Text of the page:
Circular information flows
Often times, internal communication is top-down; from CEO to management, from middle-management to salesperson. By ensuring your information flows up as well as trickling down, you promote happy employees. Employees, who feel appreciated. Having employees feel like an integral part of a whole is key to ensuring a great workplace culture.
A strong workplace culture must originate from the top.
Recognition and expertise
A pat on the back, shout-outs during meetings, naming names and awarding badges (on Academy, at least). It is important to recognise your employees’ skills, dedication and expertise. Listen to them, make sure they are challenged, and give them the opportunity to develop both personally and professionally within the company.
Training and onboarding
This is something our hearts burn especially hot for. If employees are to take part in creating and promoting the company culture, they have to be given all the right tools from Day 1. Make sure your training and onboarding is prioritised for all employees, regardless of seniority or employment type. Only informed and empowered employees can act as brand ambassadors and helping hands for the assimilation of new recruits.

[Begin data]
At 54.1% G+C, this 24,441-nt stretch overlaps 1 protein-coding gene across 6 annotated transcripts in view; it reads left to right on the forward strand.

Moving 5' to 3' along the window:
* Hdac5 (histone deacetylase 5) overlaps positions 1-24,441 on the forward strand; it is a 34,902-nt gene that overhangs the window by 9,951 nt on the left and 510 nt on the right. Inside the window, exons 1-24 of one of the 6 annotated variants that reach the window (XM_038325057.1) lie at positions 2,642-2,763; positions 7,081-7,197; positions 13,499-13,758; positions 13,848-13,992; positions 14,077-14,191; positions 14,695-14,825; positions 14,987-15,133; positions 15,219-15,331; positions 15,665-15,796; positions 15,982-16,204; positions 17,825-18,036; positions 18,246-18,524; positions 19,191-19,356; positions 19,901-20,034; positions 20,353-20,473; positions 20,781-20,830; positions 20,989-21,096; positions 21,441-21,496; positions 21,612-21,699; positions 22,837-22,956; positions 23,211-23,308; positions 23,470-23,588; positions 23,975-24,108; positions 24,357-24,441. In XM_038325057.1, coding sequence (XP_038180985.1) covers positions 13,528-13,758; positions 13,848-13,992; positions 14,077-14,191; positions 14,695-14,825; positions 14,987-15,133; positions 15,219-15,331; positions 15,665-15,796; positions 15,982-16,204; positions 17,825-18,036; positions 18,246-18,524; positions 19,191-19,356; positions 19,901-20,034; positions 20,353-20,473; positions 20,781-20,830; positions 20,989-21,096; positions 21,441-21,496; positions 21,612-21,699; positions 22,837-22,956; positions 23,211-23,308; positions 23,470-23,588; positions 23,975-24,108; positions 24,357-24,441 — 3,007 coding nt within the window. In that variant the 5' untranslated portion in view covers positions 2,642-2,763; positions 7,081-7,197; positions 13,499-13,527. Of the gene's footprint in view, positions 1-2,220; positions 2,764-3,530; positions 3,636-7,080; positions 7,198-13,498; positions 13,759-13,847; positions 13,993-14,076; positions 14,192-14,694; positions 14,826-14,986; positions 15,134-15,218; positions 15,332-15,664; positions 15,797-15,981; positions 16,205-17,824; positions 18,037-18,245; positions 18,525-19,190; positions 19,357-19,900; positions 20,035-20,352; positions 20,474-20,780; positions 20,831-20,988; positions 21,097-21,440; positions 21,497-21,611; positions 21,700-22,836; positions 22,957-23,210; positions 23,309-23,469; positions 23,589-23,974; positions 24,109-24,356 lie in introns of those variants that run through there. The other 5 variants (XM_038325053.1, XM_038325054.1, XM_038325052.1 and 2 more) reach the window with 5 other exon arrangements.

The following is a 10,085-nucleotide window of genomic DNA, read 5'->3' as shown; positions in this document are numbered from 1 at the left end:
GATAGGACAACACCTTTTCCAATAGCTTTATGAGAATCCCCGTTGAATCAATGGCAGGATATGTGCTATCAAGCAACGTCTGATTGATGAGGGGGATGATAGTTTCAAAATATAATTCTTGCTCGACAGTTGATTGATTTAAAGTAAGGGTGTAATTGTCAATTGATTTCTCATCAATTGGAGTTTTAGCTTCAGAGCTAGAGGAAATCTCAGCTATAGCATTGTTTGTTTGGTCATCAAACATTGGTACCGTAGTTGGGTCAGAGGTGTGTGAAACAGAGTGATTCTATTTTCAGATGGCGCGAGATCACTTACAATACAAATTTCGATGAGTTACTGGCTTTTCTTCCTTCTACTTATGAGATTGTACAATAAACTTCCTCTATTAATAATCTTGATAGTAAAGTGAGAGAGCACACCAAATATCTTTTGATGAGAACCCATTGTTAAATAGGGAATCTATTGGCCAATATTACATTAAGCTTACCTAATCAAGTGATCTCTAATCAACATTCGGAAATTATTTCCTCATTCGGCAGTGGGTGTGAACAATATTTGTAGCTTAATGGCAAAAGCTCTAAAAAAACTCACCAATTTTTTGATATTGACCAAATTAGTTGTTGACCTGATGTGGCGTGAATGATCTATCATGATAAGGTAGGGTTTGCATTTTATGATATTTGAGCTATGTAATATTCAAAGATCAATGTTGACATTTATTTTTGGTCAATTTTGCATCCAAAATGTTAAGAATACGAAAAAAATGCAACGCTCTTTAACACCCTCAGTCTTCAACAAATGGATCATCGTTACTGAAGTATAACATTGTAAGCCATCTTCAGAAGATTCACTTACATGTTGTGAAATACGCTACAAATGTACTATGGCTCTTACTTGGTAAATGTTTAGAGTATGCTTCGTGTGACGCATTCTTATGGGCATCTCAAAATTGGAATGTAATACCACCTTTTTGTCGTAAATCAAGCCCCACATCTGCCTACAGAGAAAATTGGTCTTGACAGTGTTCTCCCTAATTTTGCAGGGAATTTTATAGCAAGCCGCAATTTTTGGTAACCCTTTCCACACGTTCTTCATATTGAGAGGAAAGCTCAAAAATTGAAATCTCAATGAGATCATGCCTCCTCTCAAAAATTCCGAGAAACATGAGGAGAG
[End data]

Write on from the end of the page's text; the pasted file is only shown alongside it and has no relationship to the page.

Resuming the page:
A strong profile
You could call it the company brand, mission or raison d’etre. What are the company goals? Who is your audience? What do you want? As leader, it is your job to convey these things to your employees. An unfocused company with no goal other than to make a dime is a sure way to damage your company culture.
We could have listed all of the above with the headline “How to have happy employees” or “How to boost your sales” – because of course a strong company culture is tied intrinsically with both happiness and wealth.
A strong company culture boosts sales
See, we’re not completely devoid of humor. A strong workplace culture is instrumental in your company’s success. And a company cannot survive without those aforementioned nickels and dimes – although profit should never be your only goal.
The company culture plays a major role in the story you tell. It is very easy to spot when employees have a completely different vibe than the values and brand identity a company is trying to display.
You’ll sell more if you have a healthy culture in your workplace. A resilient culture that can withstand crisis and provide you with happy, loyal and self-assured employees.
Your brand and storytelling are also essential in attracting employees and customers who can ensure your financial wellbeing. And your company culture plays a major role in the story you tell. It is very easy to spot when employees have a completely different vibe than the values and brand identity a company is trying to display. It isn’t received well.